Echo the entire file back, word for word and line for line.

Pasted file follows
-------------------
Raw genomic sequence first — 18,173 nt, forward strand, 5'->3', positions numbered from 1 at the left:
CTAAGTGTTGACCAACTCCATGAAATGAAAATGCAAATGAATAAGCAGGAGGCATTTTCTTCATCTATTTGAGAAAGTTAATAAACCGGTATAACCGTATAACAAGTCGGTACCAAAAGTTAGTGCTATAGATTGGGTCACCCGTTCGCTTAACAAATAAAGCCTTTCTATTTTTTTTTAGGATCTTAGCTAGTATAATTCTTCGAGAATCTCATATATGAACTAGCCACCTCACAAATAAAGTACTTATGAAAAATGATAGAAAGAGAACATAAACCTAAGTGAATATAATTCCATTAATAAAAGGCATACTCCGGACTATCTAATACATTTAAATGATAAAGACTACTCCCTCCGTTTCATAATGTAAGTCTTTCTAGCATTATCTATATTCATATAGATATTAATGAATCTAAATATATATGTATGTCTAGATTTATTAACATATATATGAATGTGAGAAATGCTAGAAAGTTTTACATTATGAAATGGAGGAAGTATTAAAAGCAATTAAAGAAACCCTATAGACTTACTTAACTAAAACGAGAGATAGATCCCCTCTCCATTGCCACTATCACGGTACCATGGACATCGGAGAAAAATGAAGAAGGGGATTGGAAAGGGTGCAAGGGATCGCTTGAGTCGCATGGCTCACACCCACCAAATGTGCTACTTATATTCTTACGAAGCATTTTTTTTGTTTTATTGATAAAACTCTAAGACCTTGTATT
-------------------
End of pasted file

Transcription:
Raw genomic sequence first — 18,173 nt, forward strand, 5'->3', positions numbered from 1 at the left:
CTAAGTGTTGACCAACTCCATGAAATGAAAATGCAAATGAATAAGCAGGAGGCATTTTCTTCATCTATTTGAGAAAGTTAATAAACCGGTATAACCGTATAACAAGTCGGTACCAAAAGTTAGTGCTATAGATTGGGTCACCCGTTCGCTTAACAAATAAAGCCTTTCTATTTTTTTTTAGGATCTTAGCTAGTATAATTCTTCGAGAATCTCATATATGAACTAGCCACCTCACAAATAAAGTACTTATGAAAAATGATAGAAAGAGAACATAAACCTAAGTGAATATAATTCCATTAATAAAAGGCATACTCCGGACTATCTAATACATTTAAATGATAAAGACTACTCCCTCCGTTTCATAATGTAAGTCTTTCTAGCATTATCTATATTCATATAGATATTAATGAATCTAAATATATATGTATGTCTAGATTTATTAACATATATATGAATGTGAGAAATGCTAGAAAGTTTTACATTATGAAATGGAGGAAGTATTAAAAGCAATTAAAGAAACCCTATAGACTTACTTAACTAAAACGAGAGATAGATCCCCTCTCCATTGCCACTATCACGGTACCATGGACATCGGAGAAAAATGAAGAAGGGGATTGGAAAGGGTGCAAGGGATCGCTTGAGTCGCATGGCTCACACCCACCAAATGTGCTACTTATATTCTTACGAAGCATTTTTTTTGTTTTATTGATAAAACTCTAAGACCTTGTATT